Monday, 12 December 2016

International Communication Association Preconference

Tryst with Democracy: 70 Years of Media in Independent India:
Successes, Challenges,Interventions

Venue: University of California, San Diego
Date: Thursday, May 25, 2017, 9am- 3.30 pm

Deadline for submissions: February 10, 2017, to

Sudeshna Roy (Stephen F. Austin State University, USA)
Daya Thussu (University of Westminster, UK)
Vipul Mudgal (Common Cause, India)

Sponsoring ICA Division: GlobalCommunication and Social Change
Additional ICA Division Affiliations:
Communication and Technology, Communication Law and Policy,  Journalism Studies, Mass Communication

August 15, 2017, marks the 70th anniversary of India’s independence from the British, 70 years of functioning as the world’s largest democracy, 70 years of working together with 29 distinct ethno-linguistic groups and approximately 1.3 billion people or 17.5 percent of the world population. Indian media have come a long way in operating in a country of such depth and complexity. There are a multitude of successes and challenges that Indian media have experienced along the way.

The survival and flowering of Indian democracy owes a great deal to the freedom and vigour of its media.One of the biggest drivers of media’s success is that almost alone in the world, India’s print, magazine and television news businesses are growing rapidly, in circulation as well as in advertising revenues, often in double digits. At the same time, media in the West are experiencing dramatically shrinking readershipamongst printed editions of newspapers and magazines. India is already the world’s second largest user of the internet and on-line journalism and social media are growing exponentially, especially among young Indians.

Despite these successes, studies of the Indian media frequently show how most newspapers and television channels struggle to meet the professional requirements of reporting news with the analytical depth that a subject deserves, without bias or deliberate distortions. Also troubling is the consistent presence of a single, dominant narrative in the mainstream media on almost any issue of importance. The alarming trend towards media concentration in India and its implications for democracy and ideological pluralism is also an unsettling aspect that needs consideration.

In the intersections of such accomplishments and challenges of the Indian media, lie spaces for interventions. This preconference focuses on theses spaces. How can Indian media continue to function as the fourth estate for the world’s largest democracy? How can problems of media accuracy be better quality controlled? What kind of regulatory framework, if any, is required to ensure media freedom/diversity and quality journalism? How can media help in transcending class bias and really embrace their role in reporting and discussing the problems of the country in a balanced way? What are ways in which Indian media can benefit from non-profit ownership? In what ways does the proliferation of the online news sites complement or challenge coverage of mainstream media and hold journalists accountable for their reporting? What role do diasporic Indian communities (estimated to be around 25 million in the world) play in the functioning of news media in India? Are there ways to involve competition, perhaps from foreign news agencies, to the benefit of current Indian media?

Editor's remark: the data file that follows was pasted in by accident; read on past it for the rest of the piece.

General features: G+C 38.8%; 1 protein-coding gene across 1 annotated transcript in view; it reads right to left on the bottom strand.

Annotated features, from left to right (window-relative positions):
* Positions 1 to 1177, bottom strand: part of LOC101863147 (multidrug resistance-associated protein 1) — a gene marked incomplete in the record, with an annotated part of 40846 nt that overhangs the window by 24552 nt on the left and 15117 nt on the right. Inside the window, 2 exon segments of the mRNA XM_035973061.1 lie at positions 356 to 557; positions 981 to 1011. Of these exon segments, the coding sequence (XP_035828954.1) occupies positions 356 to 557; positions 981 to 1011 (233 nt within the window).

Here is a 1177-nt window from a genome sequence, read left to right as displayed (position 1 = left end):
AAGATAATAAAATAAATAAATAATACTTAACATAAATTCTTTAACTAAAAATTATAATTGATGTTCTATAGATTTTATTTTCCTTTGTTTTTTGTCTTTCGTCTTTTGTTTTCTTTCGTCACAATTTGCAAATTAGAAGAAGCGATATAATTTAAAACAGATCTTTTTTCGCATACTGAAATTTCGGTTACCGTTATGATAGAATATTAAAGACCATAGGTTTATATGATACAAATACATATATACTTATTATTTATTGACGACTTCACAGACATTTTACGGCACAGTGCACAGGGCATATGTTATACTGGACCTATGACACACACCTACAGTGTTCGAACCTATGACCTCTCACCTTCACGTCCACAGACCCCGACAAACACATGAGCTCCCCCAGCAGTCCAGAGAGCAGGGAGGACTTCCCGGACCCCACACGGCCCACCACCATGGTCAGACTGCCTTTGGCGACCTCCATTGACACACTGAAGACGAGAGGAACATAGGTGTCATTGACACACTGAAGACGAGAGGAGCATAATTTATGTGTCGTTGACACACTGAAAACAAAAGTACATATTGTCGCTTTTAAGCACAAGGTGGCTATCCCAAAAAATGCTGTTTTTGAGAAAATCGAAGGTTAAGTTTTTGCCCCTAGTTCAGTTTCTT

Invited keynote speakers feature scholars and practitioners with expertise in Indian media and democracy and professionals from Silicon Valley with interest in Indian media market and their take on media and democracy specifically due to San Diego’s location.

Apart from the keynote address, and the topics covered in invited panels, the final session of the day will consist of informal concurrent roundtables around media and democracy in India - interactions, abrasions, collusions, and interventions.Submissions for participation in the pre-conference should include abrief biographical sketch (50 word) and a 200-word abstract that fit the theme and questions posed in this CFP.Organizers will identify areas of shared interest in submissions toorganize breakout groups for the concurrent roundtable discussions.Scholars at all stages of their careers are encouraged to apply.

Allproposals must be emailed to The deadline forsubmissions is February 10, 2017. Submissions will be judged onrelevance, originality, and fit with the preconference theme.Notifications of acceptance will be emailed by end of February 2017. 

Cost of registration and attendance:
$40 per person for ICA full members who are not students
$25 per person for students

A limited number of fee waivers are available. To request a waiver,please include a statement of your specific need in your proposal.

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